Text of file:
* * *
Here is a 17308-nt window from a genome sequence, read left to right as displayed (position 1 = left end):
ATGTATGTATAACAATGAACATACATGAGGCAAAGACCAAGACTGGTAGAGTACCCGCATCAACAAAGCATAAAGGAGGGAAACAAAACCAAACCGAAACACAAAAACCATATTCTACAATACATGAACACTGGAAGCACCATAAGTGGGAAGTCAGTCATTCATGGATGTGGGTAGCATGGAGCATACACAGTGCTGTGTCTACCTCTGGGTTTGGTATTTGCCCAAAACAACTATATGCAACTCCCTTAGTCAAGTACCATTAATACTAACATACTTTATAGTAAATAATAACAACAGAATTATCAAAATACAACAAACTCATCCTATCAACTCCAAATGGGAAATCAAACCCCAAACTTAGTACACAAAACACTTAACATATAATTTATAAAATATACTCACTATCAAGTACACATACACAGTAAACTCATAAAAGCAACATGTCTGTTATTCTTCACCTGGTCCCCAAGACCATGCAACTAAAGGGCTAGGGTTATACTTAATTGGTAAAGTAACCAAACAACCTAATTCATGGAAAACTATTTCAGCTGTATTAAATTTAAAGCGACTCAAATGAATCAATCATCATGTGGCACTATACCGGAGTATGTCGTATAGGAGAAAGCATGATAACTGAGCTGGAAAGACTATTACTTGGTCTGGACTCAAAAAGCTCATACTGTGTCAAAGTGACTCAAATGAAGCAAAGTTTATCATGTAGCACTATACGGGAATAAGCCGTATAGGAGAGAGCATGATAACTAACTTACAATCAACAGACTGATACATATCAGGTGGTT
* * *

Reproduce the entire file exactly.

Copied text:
Here is a 17308-nt window from a genome sequence, read left to right as displayed (position 1 = left end):
ATGTATGTATAACAATGAACATACATGAGGCAAAGACCAAGACTGGTAGAGTACCCGCATCAACAAAGCATAAAGGAGGGAAACAAAACCAAACCGAAACACAAAAACCATATTCTACAATACATGAACACTGGAAGCACCATAAGTGGGAAGTCAGTCATTCATGGATGTGGGTAGCATGGAGCATACACAGTGCTGTGTCTACCTCTGGGTTTGGTATTTGCCCAAAACAACTATATGCAACTCCCTTAGTCAAGTACCATTAATACTAACATACTTTATAGTAAATAATAACAACAGAATTATCAAAATACAACAAACTCATCCTATCAACTCCAAATGGGAAATCAAACCCCAAACTTAGTACACAAAACACTTAACATATAATTTATAAAATATACTCACTATCAAGTACACATACACAGTAAACTCATAAAAGCAACATGTCTGTTATTCTTCACCTGGTCCCCAAGACCATGCAACTAAAGGGCTAGGGTTATACTTAATTGGTAAAGTAACCAAACAACCTAATTCATGGAAAACTATTTCAGCTGTATTAAATTTAAAGCGACTCAAATGAATCAATCATCATGTGGCACTATACCGGAGTATGTCGTATAGGAGAAAGCATGATAACTGAGCTGGAAAGACTATTACTTGGTCTGGACTCAAAAAGCTCATACTGTGTCAAAGTGACTCAAATGAAGCAAAGTTTATCATGTAGCACTATACGGGAATAAGCCGTATAGGAGAGAGCATGATAACTAACTTACAATCAACAGACTGATACATATCAGGTGGTT